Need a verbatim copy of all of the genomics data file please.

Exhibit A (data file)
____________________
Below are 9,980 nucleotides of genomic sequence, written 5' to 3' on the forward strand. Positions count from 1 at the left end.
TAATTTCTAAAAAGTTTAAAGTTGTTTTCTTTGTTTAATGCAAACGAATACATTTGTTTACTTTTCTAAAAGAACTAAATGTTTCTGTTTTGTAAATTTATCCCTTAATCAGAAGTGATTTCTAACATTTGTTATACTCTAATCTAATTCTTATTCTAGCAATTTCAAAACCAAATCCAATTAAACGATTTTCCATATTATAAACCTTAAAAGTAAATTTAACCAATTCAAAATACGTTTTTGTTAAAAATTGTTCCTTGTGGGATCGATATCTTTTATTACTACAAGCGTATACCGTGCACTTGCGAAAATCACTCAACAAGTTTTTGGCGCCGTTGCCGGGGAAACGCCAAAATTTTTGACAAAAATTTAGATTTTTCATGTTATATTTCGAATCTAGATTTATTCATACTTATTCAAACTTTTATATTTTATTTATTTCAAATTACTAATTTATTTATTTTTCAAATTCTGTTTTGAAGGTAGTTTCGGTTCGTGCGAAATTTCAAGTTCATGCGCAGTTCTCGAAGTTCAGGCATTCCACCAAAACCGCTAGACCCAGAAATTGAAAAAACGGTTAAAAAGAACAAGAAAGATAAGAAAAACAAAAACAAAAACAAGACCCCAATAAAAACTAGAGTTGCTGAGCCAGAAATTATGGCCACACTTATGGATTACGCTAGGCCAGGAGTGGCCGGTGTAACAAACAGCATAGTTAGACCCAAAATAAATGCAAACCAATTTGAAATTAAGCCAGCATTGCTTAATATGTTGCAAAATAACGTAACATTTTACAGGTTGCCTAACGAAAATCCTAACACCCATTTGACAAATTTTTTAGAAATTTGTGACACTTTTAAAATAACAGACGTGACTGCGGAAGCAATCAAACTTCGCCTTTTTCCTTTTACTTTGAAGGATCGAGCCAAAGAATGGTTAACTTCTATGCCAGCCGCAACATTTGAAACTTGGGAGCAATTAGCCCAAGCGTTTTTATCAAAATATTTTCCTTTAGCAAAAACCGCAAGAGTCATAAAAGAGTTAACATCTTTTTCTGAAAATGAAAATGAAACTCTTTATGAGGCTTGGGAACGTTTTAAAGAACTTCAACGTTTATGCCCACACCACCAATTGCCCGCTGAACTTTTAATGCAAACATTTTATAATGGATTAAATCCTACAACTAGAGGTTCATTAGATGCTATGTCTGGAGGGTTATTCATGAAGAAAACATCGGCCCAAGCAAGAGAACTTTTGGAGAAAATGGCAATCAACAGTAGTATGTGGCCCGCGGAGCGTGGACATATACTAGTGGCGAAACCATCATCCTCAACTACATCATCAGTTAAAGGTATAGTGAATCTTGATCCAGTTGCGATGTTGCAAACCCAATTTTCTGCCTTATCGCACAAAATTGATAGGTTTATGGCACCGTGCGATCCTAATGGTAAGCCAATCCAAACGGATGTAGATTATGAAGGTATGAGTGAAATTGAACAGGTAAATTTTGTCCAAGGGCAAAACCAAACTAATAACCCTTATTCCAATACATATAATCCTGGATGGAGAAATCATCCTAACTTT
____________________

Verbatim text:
Below are 9,980 nucleotides of genomic sequence, written 5' to 3' on the forward strand. Positions count from 1 at the left end.
TAATTTCTAAAAAGTTTAAAGTTGTTTTCTTTGTTTAATGCAAACGAATACATTTGTTTACTTTTCTAAAAGAACTAAATGTTTCTGTTTTGTAAATTTATCCCTTAATCAGAAGTGATTTCTAACATTTGTTATACTCTAATCTAATTCTTATTCTAGCAATTTCAAAACCAAATCCAATTAAACGATTTTCCATATTATAAACCTTAAAAGTAAATTTAACCAATTCAAAATACGTTTTTGTTAAAAATTGTTCCTTGTGGGATCGATATCTTTTATTACTACAAGCGTATACCGTGCACTTGCGAAAATCACTCAACAAGTTTTTGGCGCCGTTGCCGGGGAAACGCCAAAATTTTTGACAAAAATTTAGATTTTTCATGTTATATTTCGAATCTAGATTTATTCATACTTATTCAAACTTTTATATTTTATTTATTTCAAATTACTAATTTATTTATTTTTCAAATTCTGTTTTGAAGGTAGTTTCGGTTCGTGCGAAATTTCAAGTTCATGCGCAGTTCTCGAAGTTCAGGCATTCCACCAAAACCGCTAGACCCAGAAATTGAAAAAACGGTTAAAAAGAACAAGAAAGATAAGAAAAACAAAAACAAAAACAAGACCCCAATAAAAACTAGAGTTGCTGAGCCAGAAATTATGGCCACACTTATGGATTACGCTAGGCCAGGAGTGGCCGGTGTAACAAACAGCATAGTTAGACCCAAAATAAATGCAAACCAATTTGAAATTAAGCCAGCATTGCTTAATATGTTGCAAAATAACGTAACATTTTACAGGTTGCCTAACGAAAATCCTAACACCCATTTGACAAATTTTTTAGAAATTTGTGACACTTTTAAAATAACAGACGTGACTGCGGAAGCAATCAAACTTCGCCTTTTTCCTTTTACTTTGAAGGATCGAGCCAAAGAATGGTTAACTTCTATGCCAGCCGCAACATTTGAAACTTGGGAGCAATTAGCCCAAGCGTTTTTATCAAAATATTTTCCTTTAGCAAAAACCGCAAGAGTCATAAAAGAGTTAACATCTTTTTCTGAAAATGAAAATGAAACTCTTTATGAGGCTTGGGAACGTTTTAAAGAACTTCAACGTTTATGCCCACACCACCAATTGCCCGCTGAACTTTTAATGCAAACATTTTATAATGGATTAAATCCTACAACTAGAGGTTCATTAGATGCTATGTCTGGAGGGTTATTCATGAAGAAAACATCGGCCCAAGCAAGAGAACTTTTGGAGAAAATGGCAATCAACAGTAGTATGTGGCCCGCGGAGCGTGGACATATACTAGTGGCGAAACCATCATCCTCAACTACATCATCAGTTAAAGGTATAGTGAATCTTGATCCAGTTGCGATGTTGCAAACCCAATTTTCTGCCTTATCGCACAAAATTGATAGGTTTATGGCACCGTGCGATCCTAATGGTAAGCCAATCCAAACGGATGTAGATTATGAAGGTATGAGTGAAATTGAACAGGTAAATTTTGTCCAAGGGCAAAACCAAACTAATAACCCTTATTCCAATACATATAATCCTGGATGGAGAAATCATCCTAACTTT